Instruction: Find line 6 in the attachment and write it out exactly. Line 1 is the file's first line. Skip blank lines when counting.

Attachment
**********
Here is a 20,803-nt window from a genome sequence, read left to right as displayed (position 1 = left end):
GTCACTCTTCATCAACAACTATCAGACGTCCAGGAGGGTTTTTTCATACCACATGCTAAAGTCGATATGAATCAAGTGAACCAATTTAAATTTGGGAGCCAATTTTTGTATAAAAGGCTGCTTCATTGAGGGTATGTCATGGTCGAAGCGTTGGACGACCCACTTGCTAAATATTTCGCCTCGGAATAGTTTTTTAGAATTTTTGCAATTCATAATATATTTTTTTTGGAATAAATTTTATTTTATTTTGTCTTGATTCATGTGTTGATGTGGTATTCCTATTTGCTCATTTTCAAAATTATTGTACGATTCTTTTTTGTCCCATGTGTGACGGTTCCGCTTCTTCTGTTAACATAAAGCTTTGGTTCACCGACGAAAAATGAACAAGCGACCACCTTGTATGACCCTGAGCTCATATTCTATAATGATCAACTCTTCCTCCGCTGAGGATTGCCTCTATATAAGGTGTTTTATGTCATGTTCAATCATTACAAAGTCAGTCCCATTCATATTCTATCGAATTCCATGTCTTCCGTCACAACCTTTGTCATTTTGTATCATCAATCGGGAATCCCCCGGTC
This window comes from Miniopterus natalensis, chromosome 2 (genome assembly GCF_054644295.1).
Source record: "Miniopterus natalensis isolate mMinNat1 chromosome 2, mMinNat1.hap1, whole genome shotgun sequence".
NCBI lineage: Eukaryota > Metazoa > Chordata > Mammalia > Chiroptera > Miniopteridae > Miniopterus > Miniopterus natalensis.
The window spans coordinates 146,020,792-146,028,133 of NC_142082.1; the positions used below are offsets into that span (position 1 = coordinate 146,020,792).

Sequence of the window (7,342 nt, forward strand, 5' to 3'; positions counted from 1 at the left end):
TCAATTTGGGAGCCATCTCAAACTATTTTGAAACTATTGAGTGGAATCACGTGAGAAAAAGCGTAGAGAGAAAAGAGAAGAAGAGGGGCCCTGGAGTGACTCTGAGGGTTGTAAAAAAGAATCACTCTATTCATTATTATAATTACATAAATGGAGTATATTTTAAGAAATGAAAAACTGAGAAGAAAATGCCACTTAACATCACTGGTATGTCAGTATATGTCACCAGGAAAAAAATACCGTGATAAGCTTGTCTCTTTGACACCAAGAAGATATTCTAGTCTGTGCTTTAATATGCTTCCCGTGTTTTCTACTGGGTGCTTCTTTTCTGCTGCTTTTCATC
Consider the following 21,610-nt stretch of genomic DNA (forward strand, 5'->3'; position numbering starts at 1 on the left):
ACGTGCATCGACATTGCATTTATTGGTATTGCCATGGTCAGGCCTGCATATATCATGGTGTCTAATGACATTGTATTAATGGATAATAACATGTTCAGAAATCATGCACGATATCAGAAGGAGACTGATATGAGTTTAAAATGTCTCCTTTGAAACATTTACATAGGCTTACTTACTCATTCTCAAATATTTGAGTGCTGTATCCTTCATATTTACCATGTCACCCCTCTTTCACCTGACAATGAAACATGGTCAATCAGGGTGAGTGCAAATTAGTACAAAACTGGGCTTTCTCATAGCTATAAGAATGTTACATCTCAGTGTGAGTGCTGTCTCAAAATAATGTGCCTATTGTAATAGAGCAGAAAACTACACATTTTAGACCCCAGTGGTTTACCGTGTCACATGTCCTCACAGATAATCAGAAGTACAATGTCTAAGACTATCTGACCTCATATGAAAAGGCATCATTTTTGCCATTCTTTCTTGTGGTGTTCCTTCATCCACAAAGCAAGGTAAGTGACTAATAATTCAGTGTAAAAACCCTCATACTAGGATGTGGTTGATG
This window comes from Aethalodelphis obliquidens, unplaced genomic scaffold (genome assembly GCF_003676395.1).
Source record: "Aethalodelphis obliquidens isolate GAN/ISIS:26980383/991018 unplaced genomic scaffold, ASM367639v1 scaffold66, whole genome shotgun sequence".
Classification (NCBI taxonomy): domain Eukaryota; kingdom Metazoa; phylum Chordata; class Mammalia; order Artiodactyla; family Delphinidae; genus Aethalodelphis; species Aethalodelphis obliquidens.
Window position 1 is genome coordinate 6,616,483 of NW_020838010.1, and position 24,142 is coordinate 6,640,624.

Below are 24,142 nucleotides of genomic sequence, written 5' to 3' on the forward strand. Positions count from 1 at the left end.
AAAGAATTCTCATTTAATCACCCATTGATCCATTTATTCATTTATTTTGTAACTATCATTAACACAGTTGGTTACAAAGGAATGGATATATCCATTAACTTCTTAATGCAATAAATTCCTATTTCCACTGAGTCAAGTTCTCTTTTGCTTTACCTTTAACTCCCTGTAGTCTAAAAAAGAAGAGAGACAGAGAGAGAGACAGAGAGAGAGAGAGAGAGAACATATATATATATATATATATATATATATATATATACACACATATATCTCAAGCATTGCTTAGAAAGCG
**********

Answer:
The window spans coordinates 146,020,792-146,028,133 of NC_142082.1; the positions used below are offsets into that span (position 1 = coordinate 146,020,792).